Using a microprocessor to control devices is known in the art. However, the prior art systems for controlling a plurality of devices have the microprocessing functions done in a central location with instructions being transmitted over a mass of wiring to the connected devices. This type of system is not only costly and difficult to repair because of the wiring, it is large and bulky and in no way mobile. Furthermore, these systems control each device with completely separate instructions which makes it difficult to integrate the operation of devices or operate the devices above a certain speed.
The present invention solves these and other problems by providing a distributed system of microprocessors with the time sensitive processing tasks being done with a microprocessor controller that is physically connected to the device. Having a dedicated microprocessor physically connected to each device drastically reduces the amount of wiring and heat and makes repair much simpler.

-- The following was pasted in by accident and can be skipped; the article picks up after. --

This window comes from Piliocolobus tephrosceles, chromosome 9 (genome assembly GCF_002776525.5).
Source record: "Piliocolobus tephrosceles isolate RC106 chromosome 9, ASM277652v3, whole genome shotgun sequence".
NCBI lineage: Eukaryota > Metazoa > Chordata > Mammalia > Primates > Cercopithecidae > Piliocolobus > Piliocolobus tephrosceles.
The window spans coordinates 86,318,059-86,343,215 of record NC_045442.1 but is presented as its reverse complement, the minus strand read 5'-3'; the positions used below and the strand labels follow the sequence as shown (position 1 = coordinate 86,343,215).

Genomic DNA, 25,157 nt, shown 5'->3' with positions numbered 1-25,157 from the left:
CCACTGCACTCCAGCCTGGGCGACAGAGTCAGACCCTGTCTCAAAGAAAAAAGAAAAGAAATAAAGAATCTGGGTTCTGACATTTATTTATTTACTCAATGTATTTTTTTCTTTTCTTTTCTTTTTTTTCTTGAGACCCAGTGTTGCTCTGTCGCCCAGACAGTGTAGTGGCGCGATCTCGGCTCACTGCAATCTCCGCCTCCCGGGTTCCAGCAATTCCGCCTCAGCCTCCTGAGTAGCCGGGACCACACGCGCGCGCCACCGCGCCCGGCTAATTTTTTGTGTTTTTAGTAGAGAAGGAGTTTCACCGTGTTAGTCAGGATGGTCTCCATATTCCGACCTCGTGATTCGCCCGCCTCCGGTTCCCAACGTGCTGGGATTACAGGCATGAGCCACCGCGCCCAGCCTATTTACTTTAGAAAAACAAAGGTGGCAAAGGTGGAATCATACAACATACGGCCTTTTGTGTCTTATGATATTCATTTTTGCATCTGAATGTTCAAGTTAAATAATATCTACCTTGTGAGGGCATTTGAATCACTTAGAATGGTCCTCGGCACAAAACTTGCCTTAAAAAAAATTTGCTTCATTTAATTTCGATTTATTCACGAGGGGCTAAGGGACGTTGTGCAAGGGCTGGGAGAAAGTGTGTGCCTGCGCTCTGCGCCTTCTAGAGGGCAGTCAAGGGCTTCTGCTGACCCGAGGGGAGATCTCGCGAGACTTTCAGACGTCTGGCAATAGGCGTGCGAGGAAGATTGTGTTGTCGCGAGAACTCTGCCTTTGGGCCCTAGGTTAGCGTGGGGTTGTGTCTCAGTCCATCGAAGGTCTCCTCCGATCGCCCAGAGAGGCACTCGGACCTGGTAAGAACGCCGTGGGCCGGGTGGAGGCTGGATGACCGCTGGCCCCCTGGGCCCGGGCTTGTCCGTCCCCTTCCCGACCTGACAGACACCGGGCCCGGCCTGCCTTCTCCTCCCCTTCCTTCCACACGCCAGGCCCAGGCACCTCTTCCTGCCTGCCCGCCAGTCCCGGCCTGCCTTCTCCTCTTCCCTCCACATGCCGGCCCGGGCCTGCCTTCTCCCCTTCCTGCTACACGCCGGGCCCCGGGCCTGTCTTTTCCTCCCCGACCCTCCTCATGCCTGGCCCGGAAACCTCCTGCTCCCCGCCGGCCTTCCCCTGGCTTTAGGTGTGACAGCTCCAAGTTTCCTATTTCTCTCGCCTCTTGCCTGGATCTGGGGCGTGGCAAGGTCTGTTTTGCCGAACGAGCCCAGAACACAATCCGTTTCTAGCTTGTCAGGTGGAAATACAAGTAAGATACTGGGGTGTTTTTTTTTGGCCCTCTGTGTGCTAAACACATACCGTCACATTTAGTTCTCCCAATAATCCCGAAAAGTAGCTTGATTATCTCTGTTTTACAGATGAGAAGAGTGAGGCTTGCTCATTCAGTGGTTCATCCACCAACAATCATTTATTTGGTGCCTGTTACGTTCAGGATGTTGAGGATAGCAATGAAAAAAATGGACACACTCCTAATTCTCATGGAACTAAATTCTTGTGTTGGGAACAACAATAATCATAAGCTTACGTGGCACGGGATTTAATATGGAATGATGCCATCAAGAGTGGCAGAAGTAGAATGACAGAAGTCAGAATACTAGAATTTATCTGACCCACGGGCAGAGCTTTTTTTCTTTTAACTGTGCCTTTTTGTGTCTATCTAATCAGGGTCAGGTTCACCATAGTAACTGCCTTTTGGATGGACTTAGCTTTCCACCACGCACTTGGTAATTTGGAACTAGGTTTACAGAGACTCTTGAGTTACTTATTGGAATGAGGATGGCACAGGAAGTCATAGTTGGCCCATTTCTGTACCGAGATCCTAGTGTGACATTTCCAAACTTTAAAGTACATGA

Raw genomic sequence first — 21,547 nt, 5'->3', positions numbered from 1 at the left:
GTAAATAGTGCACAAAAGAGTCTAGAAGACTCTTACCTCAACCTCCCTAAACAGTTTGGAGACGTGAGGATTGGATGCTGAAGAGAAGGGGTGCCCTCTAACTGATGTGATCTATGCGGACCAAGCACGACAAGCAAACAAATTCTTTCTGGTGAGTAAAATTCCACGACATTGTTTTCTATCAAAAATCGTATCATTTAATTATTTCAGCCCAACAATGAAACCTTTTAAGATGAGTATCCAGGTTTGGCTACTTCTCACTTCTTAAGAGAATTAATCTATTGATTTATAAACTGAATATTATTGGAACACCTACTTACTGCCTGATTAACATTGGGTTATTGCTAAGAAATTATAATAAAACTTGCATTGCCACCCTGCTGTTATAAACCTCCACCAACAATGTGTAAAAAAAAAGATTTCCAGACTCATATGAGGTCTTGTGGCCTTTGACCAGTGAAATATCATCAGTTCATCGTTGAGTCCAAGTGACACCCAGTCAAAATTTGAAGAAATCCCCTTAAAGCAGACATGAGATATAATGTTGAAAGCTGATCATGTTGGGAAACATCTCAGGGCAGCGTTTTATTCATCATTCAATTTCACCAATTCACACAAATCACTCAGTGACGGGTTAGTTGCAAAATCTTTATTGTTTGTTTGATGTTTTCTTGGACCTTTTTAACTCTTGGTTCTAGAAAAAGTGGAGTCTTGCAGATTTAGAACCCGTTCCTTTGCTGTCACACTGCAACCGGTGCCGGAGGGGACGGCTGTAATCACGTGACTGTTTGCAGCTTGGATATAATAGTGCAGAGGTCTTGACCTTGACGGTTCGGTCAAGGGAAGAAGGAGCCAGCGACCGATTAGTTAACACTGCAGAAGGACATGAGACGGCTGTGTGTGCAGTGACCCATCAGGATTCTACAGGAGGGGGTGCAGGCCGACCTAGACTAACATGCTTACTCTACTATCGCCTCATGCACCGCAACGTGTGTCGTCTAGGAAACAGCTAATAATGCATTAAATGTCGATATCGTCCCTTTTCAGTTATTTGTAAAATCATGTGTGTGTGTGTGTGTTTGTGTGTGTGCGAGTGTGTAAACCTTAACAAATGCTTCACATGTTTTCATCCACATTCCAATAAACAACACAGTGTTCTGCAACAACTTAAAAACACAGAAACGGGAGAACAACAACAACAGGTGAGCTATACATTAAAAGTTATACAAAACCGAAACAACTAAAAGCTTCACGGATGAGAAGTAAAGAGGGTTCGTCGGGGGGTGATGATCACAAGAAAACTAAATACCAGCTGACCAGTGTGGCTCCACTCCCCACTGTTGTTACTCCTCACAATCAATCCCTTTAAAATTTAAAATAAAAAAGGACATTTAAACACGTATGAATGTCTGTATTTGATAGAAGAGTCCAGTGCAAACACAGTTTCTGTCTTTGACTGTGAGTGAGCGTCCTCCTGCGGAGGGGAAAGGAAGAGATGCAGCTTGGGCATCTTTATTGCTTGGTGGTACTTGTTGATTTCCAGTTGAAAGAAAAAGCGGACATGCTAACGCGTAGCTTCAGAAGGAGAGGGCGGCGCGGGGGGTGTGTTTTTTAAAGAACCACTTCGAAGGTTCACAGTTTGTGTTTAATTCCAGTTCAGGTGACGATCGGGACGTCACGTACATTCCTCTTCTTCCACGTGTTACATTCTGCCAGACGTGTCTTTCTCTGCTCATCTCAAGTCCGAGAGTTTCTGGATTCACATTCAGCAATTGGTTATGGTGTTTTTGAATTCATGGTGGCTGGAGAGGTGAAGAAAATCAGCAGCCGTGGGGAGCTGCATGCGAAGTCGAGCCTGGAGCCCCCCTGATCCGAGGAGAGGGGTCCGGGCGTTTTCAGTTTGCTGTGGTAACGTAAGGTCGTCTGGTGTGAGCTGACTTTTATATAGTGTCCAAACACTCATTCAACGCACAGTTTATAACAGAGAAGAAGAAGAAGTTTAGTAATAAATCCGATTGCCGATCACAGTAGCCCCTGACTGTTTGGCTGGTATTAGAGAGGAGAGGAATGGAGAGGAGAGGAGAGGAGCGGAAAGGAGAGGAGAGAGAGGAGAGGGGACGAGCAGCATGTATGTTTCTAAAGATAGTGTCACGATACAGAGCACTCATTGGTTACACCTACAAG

Moreover, because of the drastic reduction in wiring and complexity, a complete intelligent device controller system can easily fit in a mobile unit which is small enough to fit through a standard doorway and hence can move throughout offices or homes. Furthermore, the system and method of the present invention allows not only different types of devices to be interchangeably connected to the system, but allows different types of devices to be connected at the same time. This allows for a system that is not only small and mobile, but capable of performing a variety of different tasks such as moving throughout an office, finding switches and turning them on or off, for example.